Attitudinal support for violence against women: What a population-level survey of the Australian community can and cannot tell us

Webster, K, Ward, A, Diemer, K, Flood, M, Powell, A, Forster, K and Honey, N 2019, 'Attitudinal support for violence against women: What a population-level survey of the Australian community can and cannot tell us', Australian Journal of Social Issues, vol. 54, no. 1, pp. 52-75.


Document type: Journal Article
Collection: Journal Articles

Title Attitudinal support for violence against women: What a population-level survey of the Australian community can and cannot tell us
Author(s) Webster, K
Ward, A
Diemer, K
Flood, M
Powell, A
Forster, K
Honey, N
Year 2019
Journal name Australian Journal of Social Issues
Volume number 54
Issue number 1
Start page 52
End page 75
Total pages 24
Publisher Wiley-Blackwell Publishing Asia
Abstract Violence against women (VAW) is a serious and prevalent problem globally. Societal-level norms, practices and structures are among the factors contributing to it, sometimes referred to collectively as representing cultures of support for VAW. Understanding factors contributing to these cultures is important for prevention, but remains the subject of debate. Population-level surveys of attitudes toward VAW are one means to strengthen this understanding. Although there are a number of such surveys internationally, scholarly research based on secondary analysis of data, at least from surveys in high-income countries, is scant. This article reports on new analyses of the Australian National Community Attitudes Towards Violence Against Women survey to explore its potential to further empirical and conceptual understanding of cultures of support for VAW. To facilitate this, a scale to measure attitudes toward VAW was developed post hoc from the survey (the Violence Supportive Attitudes, or VSA-18, Scale). Subsequent analyses investigate the relationship between this scale and relevant demographic factors and a measure of attitudinal support for gender equality (GE). The GE measure, place of birth, employment and occupation, generation, education and sex contribute to variance in the VSA-18 Scale. Findings are discussed in the context of theoretical debates and directions for future research.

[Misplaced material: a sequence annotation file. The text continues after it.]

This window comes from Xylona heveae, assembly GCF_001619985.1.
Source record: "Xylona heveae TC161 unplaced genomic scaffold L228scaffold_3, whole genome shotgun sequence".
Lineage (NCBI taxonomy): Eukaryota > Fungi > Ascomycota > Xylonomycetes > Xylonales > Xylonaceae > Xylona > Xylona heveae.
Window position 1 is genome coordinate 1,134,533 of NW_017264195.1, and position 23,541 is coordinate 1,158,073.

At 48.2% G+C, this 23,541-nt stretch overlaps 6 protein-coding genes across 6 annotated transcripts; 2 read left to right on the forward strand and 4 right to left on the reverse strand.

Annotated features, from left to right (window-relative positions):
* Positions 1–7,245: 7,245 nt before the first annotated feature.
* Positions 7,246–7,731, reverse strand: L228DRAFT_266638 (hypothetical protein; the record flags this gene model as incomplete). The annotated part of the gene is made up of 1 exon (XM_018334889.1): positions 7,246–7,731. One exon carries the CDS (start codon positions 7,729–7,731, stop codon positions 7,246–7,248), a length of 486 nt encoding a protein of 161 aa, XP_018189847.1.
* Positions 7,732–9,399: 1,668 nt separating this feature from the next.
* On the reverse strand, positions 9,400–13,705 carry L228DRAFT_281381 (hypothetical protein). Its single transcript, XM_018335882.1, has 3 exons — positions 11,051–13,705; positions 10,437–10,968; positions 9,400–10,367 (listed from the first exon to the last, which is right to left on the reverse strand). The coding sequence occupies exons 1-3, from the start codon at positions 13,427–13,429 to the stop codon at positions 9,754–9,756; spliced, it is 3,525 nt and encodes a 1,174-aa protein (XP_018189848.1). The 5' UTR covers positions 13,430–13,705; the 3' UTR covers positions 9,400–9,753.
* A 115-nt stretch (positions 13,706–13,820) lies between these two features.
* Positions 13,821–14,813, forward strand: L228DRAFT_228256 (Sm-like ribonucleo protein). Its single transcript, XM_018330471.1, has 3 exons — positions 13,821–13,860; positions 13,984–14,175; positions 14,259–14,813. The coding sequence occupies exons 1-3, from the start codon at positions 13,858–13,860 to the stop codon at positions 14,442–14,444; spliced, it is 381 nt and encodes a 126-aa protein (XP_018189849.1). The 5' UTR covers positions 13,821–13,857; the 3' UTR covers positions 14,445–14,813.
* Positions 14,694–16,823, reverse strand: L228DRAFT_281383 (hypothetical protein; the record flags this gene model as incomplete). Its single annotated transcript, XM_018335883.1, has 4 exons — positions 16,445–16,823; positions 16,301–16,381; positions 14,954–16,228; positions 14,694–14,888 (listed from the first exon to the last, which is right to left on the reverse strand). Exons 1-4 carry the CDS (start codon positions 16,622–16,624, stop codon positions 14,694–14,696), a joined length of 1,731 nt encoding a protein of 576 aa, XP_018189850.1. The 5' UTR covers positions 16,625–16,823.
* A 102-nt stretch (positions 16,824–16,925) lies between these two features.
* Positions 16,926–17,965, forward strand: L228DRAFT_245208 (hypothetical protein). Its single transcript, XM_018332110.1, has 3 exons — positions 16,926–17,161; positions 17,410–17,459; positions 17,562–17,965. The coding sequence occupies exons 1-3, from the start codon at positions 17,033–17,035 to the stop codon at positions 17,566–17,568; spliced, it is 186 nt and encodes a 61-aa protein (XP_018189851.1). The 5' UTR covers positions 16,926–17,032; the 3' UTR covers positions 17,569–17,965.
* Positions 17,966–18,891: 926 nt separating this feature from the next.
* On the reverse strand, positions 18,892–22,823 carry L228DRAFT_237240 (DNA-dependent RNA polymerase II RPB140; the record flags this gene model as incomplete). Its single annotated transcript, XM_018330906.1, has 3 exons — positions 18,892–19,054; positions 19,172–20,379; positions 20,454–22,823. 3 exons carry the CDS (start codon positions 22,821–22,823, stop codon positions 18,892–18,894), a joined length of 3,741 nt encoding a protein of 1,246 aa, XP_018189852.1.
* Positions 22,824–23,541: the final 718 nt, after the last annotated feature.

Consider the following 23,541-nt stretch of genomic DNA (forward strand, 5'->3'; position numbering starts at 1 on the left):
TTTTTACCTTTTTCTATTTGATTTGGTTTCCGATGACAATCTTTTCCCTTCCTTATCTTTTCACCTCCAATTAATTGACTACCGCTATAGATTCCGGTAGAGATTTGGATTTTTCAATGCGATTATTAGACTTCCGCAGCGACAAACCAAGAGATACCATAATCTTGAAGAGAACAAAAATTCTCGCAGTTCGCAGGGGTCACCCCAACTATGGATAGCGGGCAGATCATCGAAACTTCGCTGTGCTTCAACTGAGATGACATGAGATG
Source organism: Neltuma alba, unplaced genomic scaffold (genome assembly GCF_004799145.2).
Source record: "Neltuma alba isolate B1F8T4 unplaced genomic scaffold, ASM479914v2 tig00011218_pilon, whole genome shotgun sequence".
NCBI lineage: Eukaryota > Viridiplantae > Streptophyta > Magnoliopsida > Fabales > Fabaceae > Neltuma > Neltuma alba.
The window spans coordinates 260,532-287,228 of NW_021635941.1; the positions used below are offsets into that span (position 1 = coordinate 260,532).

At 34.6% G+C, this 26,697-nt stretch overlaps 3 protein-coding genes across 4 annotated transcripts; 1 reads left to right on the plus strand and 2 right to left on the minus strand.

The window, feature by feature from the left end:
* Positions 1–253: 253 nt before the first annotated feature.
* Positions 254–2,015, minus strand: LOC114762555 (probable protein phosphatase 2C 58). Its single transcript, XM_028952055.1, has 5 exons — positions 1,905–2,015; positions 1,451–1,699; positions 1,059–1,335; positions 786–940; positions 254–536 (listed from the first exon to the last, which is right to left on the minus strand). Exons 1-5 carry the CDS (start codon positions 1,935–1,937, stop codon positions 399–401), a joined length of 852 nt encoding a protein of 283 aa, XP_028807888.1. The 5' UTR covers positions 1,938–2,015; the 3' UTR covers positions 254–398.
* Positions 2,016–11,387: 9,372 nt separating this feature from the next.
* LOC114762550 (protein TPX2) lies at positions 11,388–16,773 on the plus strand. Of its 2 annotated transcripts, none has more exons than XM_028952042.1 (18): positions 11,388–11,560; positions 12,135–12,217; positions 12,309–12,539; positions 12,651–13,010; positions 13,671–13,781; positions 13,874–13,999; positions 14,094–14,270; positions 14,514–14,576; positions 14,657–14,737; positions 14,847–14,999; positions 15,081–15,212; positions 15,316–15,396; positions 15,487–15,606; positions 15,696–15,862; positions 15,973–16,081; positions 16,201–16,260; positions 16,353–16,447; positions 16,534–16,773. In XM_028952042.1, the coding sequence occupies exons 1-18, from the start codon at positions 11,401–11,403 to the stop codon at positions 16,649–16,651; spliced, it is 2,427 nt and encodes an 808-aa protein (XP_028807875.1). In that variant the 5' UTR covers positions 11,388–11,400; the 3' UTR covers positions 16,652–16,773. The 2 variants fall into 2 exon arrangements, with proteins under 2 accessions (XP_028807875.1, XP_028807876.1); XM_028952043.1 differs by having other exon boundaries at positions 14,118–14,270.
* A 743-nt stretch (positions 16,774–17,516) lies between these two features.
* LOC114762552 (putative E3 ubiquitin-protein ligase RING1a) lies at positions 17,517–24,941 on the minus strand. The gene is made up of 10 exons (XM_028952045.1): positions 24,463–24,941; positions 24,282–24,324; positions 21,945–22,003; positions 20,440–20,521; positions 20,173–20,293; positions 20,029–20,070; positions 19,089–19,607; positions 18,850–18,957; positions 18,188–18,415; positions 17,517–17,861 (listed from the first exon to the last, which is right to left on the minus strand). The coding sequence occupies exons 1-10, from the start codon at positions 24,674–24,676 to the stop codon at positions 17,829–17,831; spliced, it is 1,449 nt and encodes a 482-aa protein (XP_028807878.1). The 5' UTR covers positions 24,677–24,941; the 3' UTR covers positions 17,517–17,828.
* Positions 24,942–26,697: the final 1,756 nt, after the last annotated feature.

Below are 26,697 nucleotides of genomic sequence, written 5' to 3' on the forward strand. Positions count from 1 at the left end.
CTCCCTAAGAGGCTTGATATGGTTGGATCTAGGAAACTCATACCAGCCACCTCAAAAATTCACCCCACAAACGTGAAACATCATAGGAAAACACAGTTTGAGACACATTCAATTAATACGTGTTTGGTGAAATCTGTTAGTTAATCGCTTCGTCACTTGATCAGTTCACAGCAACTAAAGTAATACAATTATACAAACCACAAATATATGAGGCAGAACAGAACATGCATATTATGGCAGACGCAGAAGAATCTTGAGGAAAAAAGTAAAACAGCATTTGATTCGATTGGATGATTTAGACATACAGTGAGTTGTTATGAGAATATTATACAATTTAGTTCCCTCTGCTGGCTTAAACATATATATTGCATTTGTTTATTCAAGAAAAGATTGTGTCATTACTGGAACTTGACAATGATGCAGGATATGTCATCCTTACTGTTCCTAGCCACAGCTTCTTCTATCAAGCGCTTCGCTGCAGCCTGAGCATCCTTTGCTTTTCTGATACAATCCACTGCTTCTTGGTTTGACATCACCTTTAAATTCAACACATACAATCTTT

Subject Causes and Prevention of Crime
Keyword(s) attitudes
Australia
domestic violence
rape
surveys
DOI - identifier 10.1002/ajs4.56
Copyright notice © 2018 Australian Social Policy Association
ISSN 0157-6321
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